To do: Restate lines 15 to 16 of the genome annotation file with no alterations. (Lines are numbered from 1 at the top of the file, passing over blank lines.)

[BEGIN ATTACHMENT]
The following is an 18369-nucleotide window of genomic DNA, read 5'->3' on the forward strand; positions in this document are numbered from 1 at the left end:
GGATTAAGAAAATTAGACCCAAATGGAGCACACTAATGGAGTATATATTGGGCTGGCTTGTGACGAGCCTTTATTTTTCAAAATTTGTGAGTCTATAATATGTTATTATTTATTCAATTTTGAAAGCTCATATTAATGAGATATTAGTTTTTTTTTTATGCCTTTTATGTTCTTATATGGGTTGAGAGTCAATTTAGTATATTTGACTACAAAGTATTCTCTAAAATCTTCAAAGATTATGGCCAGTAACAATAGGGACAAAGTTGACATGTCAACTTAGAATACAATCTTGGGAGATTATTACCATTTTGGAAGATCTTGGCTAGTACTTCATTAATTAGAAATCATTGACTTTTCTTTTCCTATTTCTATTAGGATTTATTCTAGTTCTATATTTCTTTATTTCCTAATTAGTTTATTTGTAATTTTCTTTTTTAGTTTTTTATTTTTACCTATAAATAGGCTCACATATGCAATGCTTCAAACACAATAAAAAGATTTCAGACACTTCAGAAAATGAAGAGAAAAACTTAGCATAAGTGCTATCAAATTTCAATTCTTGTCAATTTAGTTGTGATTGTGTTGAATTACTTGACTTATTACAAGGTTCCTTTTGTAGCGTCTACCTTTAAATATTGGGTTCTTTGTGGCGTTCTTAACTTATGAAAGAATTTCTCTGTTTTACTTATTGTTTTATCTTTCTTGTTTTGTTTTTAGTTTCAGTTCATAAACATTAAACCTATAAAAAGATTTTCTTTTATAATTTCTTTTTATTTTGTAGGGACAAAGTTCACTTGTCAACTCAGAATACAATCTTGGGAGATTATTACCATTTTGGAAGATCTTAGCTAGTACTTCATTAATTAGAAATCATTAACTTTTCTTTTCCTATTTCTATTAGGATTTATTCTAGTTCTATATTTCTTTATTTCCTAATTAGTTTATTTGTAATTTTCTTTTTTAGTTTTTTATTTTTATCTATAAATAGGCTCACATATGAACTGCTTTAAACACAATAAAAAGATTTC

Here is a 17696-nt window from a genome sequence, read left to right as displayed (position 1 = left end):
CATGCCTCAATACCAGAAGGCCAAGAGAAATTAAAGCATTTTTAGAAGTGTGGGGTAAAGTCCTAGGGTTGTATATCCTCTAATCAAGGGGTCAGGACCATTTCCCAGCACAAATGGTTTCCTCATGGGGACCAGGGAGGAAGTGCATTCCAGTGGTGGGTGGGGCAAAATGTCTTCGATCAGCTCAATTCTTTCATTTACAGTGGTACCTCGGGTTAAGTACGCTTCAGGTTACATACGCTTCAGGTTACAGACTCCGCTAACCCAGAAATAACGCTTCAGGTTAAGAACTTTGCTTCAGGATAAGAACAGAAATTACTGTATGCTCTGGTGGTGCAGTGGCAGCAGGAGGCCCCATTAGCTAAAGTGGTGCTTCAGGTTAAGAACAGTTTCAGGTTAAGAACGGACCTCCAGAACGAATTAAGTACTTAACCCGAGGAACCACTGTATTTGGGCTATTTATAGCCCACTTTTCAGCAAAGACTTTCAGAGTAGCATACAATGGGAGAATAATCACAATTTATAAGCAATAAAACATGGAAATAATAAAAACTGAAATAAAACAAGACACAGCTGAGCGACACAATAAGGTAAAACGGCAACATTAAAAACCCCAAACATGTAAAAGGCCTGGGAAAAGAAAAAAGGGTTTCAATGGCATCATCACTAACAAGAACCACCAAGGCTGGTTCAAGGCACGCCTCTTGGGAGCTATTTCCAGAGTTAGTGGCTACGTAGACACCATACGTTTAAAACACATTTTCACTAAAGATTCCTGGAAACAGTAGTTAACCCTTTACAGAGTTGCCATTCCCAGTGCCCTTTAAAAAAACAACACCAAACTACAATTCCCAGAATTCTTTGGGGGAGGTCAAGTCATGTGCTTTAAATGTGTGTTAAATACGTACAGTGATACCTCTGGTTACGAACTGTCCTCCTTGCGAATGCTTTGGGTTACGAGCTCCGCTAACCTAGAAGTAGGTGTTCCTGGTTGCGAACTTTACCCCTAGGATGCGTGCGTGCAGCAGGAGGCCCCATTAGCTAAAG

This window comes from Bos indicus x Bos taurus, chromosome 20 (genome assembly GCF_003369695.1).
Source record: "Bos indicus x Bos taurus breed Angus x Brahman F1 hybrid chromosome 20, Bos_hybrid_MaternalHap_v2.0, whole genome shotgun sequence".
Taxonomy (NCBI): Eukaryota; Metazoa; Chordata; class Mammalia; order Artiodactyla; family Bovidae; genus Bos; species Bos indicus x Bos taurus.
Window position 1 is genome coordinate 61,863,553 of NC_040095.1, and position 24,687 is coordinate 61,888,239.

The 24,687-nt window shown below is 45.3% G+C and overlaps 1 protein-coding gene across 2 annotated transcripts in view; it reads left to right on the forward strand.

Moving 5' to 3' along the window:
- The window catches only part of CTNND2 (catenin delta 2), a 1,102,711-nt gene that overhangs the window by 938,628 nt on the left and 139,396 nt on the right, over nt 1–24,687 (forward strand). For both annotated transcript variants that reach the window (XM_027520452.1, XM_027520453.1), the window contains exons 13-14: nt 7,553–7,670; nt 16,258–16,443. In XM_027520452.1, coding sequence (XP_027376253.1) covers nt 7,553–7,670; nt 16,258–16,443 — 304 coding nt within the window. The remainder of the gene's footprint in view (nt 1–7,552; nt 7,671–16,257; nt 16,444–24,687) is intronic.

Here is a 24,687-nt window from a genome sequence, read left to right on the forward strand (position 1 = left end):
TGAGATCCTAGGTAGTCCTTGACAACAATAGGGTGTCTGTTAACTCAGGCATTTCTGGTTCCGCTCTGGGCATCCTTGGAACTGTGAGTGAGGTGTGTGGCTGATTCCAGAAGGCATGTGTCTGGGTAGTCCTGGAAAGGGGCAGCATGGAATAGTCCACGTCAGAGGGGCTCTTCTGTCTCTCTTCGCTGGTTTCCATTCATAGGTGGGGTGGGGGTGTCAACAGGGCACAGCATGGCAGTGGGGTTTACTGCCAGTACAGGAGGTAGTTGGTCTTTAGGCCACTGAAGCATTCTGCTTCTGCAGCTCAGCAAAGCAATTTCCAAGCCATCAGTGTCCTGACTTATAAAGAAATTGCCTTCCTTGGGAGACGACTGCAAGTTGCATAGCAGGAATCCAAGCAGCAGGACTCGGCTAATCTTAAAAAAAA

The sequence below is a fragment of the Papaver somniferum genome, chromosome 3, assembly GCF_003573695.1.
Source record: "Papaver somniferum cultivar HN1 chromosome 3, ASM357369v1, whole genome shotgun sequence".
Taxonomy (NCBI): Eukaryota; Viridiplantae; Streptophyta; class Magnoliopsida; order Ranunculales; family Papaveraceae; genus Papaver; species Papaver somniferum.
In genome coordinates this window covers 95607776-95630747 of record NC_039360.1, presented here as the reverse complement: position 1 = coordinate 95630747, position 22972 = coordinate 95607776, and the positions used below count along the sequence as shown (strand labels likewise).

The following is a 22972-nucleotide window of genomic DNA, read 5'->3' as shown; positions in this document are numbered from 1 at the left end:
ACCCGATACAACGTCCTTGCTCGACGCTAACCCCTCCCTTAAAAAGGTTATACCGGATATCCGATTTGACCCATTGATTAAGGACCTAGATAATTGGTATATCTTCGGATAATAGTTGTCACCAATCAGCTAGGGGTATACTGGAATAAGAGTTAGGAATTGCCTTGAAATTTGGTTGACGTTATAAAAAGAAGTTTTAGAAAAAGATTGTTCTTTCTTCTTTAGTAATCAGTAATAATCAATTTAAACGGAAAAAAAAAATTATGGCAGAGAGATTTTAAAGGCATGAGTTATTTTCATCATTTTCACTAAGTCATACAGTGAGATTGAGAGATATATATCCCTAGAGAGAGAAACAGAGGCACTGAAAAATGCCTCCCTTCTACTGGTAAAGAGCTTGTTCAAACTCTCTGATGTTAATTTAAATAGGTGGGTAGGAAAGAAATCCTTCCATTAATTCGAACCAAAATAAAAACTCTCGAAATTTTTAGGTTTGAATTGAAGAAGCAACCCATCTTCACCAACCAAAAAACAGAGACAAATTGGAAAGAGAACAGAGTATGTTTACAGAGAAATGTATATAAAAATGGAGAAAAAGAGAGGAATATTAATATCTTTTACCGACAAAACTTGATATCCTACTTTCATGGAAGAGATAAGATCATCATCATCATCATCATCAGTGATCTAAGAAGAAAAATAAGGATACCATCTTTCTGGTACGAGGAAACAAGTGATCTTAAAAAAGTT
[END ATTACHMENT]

Source record: "Papaver somniferum cultivar HN1 chromosome 3, ASM357369v1, whole genome shotgun sequence".
Taxonomy (NCBI): Eukaryota; Viridiplantae; Streptophyta; class Magnoliopsida; order Ranunculales; family Papaveraceae; genus Papaver; species Papaver somniferum.